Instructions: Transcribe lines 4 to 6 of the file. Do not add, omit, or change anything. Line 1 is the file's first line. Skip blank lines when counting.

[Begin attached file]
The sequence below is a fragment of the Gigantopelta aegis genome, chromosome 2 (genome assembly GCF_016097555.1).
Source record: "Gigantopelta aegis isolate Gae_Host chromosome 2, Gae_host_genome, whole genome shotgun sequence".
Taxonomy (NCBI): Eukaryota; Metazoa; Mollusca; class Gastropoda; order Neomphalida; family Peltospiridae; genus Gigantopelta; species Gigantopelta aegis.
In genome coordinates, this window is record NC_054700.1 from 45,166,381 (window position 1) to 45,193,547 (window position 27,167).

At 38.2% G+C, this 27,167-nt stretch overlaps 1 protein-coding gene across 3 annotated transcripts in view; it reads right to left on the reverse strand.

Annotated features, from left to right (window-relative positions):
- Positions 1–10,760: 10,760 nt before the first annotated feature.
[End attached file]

In genome coordinates, this window is record NC_054700.1 from 45,166,381 (window position 1) to 45,193,547 (window position 27,167).

At 38.2% G+C, this 27,167-nt stretch overlaps 1 protein-coding gene across 3 annotated transcripts in view; it reads right to left on the reverse strand.

Annotated features, from left to right (window-relative positions):